Monday, February 21, 2011

Writers At Cornell is back

A little cross-blog action here, as I inform you that the first interview podcast of the year is up over at the Writers At Cornell blog.  It's with W6 friend Stewart O'Nan, author of many novels, including Last Night At The Lobster, Snow Angels, Wish You Were Here, and the forthcoming Emily, Alone.  He gave a great reading the other night at Goldwin Smith (interrupted, with just one sentence to go, by a fire alarm); during this interview we talked about his prolificity and work habits, his research acumen, and his adventures chronicling the Red Sox with Stephen King.  Click the link above, or subscribe to the podcast in iTunes.

This Thursday I'm going to be interviewing one of my favorite writers, Nicholson Baker, and will post the results Thursday evening.  Anything you'd like me to ask him?  I've already gotten a lot of good suggestions from friends--honestly, I'd happily talk to Baker for an hour if I could.

9 comments:

knigt said...

:O

Nicholson Baker is my favorite living writer (if you don't count the lovely W6 posts, of course).

I've wondered, ever since reading U and I, whether he's encountered admirers as thoughtfully invested in (or, in other words, as fanboy-ish about) his work as he was about Updike's when he wrote it. I ask specifically in the context of this quote from Infinite Jest:

'You are deluded. You have been snared by the delusion that envy has a reciprocal. You assume that there is a flip-side to your painful envy of Michael Chang: namely Michael Chang's enjoyable feeling of being-envied-by-LaMont-Chu.'

Granted, Mr. Baker isn't quite as famous as John Updike, but I'm still curious -- what has he discovered about being the object of literary nerd crushes after so eloquently capturing his own in book form?

violentbore said...

Double :O (or something like that)

First, I just subscribed to the podcast. Very exciting.

A question for N. Baker: Did you initially intend for Mezzanine to reach novel length (as in, did you set out to write a novel in which a whole lot of things are explicated while a whole lot of nothing happens et cetera), or was there a breaking point at which you decided to pull a lot of observations and smaller works together into novel format?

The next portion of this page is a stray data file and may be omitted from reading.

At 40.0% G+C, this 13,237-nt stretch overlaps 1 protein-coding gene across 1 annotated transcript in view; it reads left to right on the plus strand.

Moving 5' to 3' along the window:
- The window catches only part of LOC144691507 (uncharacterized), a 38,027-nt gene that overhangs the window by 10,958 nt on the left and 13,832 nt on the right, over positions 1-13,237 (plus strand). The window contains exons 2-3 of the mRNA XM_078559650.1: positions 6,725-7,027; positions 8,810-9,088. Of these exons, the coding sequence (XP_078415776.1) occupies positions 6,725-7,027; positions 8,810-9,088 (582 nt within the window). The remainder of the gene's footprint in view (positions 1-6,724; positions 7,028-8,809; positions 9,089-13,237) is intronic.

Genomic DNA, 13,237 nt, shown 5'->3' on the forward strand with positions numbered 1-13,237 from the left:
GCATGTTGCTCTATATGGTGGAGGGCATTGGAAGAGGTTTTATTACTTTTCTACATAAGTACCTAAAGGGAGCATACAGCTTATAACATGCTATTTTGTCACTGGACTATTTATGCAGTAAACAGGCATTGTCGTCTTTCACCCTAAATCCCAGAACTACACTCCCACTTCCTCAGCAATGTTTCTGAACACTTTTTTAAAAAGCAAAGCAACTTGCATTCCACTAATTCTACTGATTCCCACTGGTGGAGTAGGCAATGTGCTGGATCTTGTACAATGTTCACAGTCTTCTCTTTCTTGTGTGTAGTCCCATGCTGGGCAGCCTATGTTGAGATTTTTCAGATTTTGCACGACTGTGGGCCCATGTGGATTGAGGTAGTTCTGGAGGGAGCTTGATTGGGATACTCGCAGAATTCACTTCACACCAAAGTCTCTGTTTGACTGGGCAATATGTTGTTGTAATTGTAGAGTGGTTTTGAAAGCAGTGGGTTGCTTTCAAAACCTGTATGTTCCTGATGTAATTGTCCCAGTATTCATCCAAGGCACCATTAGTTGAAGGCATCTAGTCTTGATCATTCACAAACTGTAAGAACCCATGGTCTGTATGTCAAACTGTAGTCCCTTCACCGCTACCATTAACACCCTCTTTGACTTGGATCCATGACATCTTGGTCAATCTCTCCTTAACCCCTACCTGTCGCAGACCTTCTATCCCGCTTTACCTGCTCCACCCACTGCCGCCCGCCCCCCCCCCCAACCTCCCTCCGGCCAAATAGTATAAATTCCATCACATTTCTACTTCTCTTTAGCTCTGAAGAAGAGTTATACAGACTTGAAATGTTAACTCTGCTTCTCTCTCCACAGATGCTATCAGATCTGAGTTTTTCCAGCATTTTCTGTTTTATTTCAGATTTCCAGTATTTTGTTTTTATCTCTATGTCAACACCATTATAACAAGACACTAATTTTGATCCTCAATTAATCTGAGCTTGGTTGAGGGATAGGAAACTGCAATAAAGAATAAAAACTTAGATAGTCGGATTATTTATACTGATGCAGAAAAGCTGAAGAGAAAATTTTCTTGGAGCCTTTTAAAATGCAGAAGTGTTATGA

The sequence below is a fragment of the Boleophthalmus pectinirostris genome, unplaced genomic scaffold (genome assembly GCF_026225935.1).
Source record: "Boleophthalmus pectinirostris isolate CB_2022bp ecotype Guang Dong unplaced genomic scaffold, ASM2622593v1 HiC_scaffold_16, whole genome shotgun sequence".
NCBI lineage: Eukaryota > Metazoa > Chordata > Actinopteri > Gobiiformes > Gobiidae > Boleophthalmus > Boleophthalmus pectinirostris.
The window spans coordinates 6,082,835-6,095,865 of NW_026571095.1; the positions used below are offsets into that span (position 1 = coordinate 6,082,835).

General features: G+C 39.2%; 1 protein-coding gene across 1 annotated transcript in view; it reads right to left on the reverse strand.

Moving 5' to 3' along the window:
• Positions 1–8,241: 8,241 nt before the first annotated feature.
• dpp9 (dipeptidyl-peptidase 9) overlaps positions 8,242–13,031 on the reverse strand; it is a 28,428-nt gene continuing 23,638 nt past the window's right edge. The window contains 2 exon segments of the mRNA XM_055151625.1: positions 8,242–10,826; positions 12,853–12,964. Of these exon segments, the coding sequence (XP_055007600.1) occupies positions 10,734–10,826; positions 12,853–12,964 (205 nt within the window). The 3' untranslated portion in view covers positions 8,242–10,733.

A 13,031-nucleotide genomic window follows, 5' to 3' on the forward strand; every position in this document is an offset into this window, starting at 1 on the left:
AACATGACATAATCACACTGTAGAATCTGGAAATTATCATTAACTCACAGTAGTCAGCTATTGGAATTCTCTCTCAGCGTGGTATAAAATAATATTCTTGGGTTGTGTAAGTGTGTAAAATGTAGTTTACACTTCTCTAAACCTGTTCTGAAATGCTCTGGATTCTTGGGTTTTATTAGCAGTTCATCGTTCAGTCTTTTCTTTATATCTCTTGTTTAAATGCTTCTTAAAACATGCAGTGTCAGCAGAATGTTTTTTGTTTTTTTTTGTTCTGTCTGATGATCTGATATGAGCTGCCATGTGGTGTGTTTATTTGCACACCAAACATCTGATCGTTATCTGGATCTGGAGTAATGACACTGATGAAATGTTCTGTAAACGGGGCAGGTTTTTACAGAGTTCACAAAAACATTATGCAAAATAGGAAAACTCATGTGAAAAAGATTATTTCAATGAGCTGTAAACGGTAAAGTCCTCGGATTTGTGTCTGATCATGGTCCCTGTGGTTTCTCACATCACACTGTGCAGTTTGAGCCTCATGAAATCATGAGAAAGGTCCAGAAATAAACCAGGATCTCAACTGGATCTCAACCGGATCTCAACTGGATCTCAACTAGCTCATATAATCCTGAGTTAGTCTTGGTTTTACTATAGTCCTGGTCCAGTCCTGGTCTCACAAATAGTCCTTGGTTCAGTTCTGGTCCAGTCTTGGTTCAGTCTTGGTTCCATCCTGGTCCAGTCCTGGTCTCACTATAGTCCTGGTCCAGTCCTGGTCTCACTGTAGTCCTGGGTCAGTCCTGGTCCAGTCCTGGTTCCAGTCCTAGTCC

Or something just like that...verbatim. Or whatever.

jrlennon said...

Both good! I'm formulating the questions now, will try and get these both in.

I adore Baker too. Have met him once before--he is a lovely guy.

gvNL said...

Besides an act of admiration and love, was writing U and I also some sort of literary patricide, a way to get/write Updike out of your system, or is this obsession as alive as it was when you wrote the book? Maybe on a larger note: do you see obsession as your driving creative force?

I think you preceded David Foster Wallace in your use of extensive footnotes with a few years. Has he who has been hailed as the king of the footnote in any way pointed to you as his precursor or expressed his admiration for you?

Dylan Hicks said...

Baker is one of my favorites as well, and I'm looking forward to getting to this O'Nan interview as well (I need to get to O'Nan's work too). I saw Baker read a year and a half ago or so, and he was very charming and modest. And for someone who writes so well about anxiety, his mien is surprisingly mellow. Someone asked him a question about the footnotes, and--as I recall, and I don't entirely trust my memory here--his answer seemed to suggest that not only were few using footnotes in fiction at the time (there may have been a very slight tinge of resentment related to gvNL's question) but that the practice was rather new in fiction. And I thought, that's odd, obviously this guy's read Borges and Beckett, and maybe Goethe and Stendhal and other footnoters in fiction. I may have misinterpreted his off-the-cuff answer, though, and I wouldn't be surprised if he did come to footnotes rather independently of any fictional forebears. I love all that early stuff, but think "A Box of Matches" and "The Anthologist" are just as strong.

jrlennon said...

Actually, Stewart O'Nan wants me to ask him about Wallace and the footnotes, too--though I think I'll let Stewart do it himself, over dinner. I'm not super interested in them--that is, their use is kind of an obvious metafictional device, IMHO, and not terribly significant in and of themselves in either NB's work or DFW's for that matter. That is, they're just window dressing. I'm more interested in the compression of time in The Mezzanine, and (as gvNL says) how it inaugurated a career characterized by the meticulous unpacking of obsession. (I do have a question in my notes that's sort of about that.)

D said...

Nice work on the O'Nan interview. Shades of Terry Cashman at the end.

Dylan Hicks said...

That "D" was Dylan hitting "publish your comment" too soon.

gvNL said...

Compression of attention (obsession) brings forth compression of time, brings forth compression of text (the 'infarct[s] of narrative cloggers).

I don't know, probably just stating the obvious here...